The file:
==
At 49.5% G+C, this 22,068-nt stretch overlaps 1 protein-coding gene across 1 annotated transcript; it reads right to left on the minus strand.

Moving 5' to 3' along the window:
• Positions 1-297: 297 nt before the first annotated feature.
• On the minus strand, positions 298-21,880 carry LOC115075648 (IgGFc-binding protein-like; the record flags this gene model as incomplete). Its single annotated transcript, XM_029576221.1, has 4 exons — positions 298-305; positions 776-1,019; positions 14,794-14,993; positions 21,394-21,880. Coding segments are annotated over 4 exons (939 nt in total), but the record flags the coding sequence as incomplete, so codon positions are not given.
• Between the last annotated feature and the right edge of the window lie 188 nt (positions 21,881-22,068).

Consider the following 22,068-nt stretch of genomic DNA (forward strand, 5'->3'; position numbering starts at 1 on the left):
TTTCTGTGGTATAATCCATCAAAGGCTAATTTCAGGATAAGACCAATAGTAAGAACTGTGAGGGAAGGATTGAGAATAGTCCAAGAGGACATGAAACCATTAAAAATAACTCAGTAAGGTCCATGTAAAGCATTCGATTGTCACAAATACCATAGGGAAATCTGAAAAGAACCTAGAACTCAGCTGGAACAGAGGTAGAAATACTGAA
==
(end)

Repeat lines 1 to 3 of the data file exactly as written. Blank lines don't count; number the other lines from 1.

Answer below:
At 49.5% G+C, this 22,068-nt stretch overlaps 1 protein-coding gene across 1 annotated transcript; it reads right to left on the minus strand.

Moving 5' to 3' along the window:
• Positions 1-297: 297 nt before the first annotated feature.